29 Jul Vysotsky
Vladimir Vysotsky was a Soviet theater and movie actor, poet, and singer-songwriter (1938-1980).
Visotsky’s lyrics featured social and political commentary, usually in humorous form. His raspy voice opened many eyes to the world they lived in; it was immediately recognizable by everybody, regardless of class, education, or age.
He was viewed as a Russian icon; mentioning that his father was Jewish, especially somewhere in the backwoods, would be considered sacrilegious and result in bodily harm (same as mentioning that Jesus Christ was Jewish.)
Officially, his theater career existed, his songs did not. They were distributed on tapes, person-to-person, not secretly but not openly, either.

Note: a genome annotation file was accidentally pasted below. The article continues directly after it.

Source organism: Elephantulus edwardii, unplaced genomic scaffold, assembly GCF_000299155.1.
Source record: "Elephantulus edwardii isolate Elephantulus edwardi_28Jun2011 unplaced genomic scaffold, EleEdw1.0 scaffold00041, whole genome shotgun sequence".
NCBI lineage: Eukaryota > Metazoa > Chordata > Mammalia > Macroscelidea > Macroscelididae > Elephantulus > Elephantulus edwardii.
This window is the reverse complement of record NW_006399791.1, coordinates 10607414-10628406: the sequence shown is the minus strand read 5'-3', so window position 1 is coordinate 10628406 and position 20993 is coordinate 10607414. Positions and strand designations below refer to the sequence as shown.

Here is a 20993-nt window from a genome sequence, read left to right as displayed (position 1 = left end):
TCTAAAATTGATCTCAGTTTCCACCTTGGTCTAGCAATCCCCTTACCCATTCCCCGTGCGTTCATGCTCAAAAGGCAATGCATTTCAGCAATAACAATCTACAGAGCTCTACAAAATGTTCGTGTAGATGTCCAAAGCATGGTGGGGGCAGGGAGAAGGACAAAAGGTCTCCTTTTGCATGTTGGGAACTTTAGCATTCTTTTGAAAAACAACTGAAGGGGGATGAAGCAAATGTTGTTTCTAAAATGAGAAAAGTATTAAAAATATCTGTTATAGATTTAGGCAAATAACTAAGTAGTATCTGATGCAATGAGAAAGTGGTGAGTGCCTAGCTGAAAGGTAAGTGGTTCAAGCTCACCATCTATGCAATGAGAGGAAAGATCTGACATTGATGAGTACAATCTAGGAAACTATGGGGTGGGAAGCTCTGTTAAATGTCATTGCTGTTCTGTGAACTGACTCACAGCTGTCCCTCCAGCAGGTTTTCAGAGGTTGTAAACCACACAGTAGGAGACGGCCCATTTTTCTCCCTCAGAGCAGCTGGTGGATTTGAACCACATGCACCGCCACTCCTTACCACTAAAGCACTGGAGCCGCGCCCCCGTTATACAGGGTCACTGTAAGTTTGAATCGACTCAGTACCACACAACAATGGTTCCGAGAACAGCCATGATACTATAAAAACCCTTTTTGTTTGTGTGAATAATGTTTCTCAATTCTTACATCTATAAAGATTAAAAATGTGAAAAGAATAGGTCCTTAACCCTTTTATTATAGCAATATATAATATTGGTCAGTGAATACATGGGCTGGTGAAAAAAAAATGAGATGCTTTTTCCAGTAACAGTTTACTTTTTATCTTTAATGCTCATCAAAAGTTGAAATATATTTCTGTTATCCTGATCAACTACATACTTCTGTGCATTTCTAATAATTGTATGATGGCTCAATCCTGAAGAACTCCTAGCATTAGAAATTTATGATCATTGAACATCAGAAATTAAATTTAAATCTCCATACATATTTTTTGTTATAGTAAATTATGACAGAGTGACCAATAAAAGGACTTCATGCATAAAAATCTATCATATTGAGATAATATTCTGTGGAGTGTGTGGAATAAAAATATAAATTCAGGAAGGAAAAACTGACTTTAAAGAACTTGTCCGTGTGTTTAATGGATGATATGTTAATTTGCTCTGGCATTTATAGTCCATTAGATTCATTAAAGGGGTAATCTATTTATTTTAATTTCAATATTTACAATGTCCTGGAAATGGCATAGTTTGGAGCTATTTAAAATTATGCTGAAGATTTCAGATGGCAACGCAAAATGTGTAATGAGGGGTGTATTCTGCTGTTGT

A totemic figure for the Soviet dissident and pro-emigration movement of the 1960s and 1970s, Vysotsky was much too beloved, including, privately, by the Party and KGB officials on all levels, to be persecuted.
His songs nourished the movement. Though only overtly political, they were unparalleled in their impact on the society starved for truth. They still inspire Russian popular performers.